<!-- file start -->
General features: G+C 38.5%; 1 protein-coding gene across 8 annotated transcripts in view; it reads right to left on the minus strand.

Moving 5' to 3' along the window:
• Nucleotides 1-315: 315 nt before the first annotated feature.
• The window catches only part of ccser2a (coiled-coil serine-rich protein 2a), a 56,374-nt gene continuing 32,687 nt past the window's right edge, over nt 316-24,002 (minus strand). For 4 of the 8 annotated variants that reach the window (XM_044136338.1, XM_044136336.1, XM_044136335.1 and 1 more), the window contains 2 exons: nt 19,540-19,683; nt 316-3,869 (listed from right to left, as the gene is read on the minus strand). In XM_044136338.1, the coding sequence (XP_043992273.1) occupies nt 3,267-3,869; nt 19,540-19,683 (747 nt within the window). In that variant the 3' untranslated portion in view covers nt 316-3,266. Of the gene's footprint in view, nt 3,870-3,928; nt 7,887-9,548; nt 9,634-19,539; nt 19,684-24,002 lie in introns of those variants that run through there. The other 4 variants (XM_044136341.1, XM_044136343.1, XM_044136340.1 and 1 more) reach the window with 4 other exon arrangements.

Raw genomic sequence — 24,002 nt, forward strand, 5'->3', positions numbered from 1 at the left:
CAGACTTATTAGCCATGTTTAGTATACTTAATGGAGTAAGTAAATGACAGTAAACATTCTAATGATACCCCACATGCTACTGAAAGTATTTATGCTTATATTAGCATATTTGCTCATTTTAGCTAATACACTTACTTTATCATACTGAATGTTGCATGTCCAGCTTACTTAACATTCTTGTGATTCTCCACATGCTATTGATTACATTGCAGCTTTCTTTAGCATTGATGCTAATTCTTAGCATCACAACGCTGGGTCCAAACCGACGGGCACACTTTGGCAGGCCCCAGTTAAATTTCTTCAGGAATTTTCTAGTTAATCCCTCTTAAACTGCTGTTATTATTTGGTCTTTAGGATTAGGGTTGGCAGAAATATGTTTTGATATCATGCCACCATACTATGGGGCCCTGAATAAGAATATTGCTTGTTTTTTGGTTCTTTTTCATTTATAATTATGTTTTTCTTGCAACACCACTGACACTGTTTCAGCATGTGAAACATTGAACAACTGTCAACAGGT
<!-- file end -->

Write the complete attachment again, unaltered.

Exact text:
General features: G+C 38.5%; 1 protein-coding gene across 8 annotated transcripts in view; it reads right to left on the minus strand.

Moving 5' to 3' along the window:
• Nucleotides 1-315: 315 nt before the first annotated feature.
• The window catches only part of ccser2a (coiled-coil serine-rich protein 2a), a 56,374-nt gene continuing 32,687 nt past the window's right edge, over nt 316-24,002 (minus strand). For 4 of the 8 annotated variants that reach the window (XM_044136338.1, XM_044136336.1, XM_044136335.1 and 1 more), the window contains 2 exons: nt 19,540-19,683; nt 316-3,869 (listed from right to left, as the gene is read on the minus strand). In XM_044136338.1, the coding sequence (XP_043992273.1) occupies nt 3,267-3,869; nt 19,540-19,683 (747 nt within the window). In that variant the 3' untranslated portion in view covers nt 316-3,266. Of the gene's footprint in view, nt 3,870-3,928; nt 7,887-9,548; nt 9,634-19,539; nt 19,684-24,002 lie in introns of those variants that run through there. The other 4 variants (XM_044136341.1, XM_044136343.1, XM_044136340.1 and 1 more) reach the window with 4 other exon arrangements.

Raw genomic sequence — 24,002 nt, forward strand, 5'->3', positions numbered from 1 at the left:
CAGACTTATTAGCCATGTTTAGTATACTTAATGGAGTAAGTAAATGACAGTAAACATTCTAATGATACCCCACATGCTACTGAAAGTATTTATGCTTATATTAGCATATTTGCTCATTTTAGCTAATACACTTACTTTATCATACTGAATGTTGCATGTCCAGCTTACTTAACATTCTTGTGATTCTCCACATGCTATTGATTACATTGCAGCTTTCTTTAGCATTGATGCTAATTCTTAGCATCACAACGCTGGGTCCAAACCGACGGGCACACTTTGGCAGGCCCCAGTTAAATTTCTTCAGGAATTTTCTAGTTAATCCCTCTTAAACTGCTGTTATTATTTGGTCTTTAGGATTAGGGTTGGCAGAAATATGTTTTGATATCATGCCACCATACTATGGGGCCCTGAATAAGAATATTGCTTGTTTTTTGGTTCTTTTTCATTTATAATTATGTTTTTCTTGCAACACCACTGACACTGTTTCAGCATGTGAAACATTGAACAACTGTCAACAGGT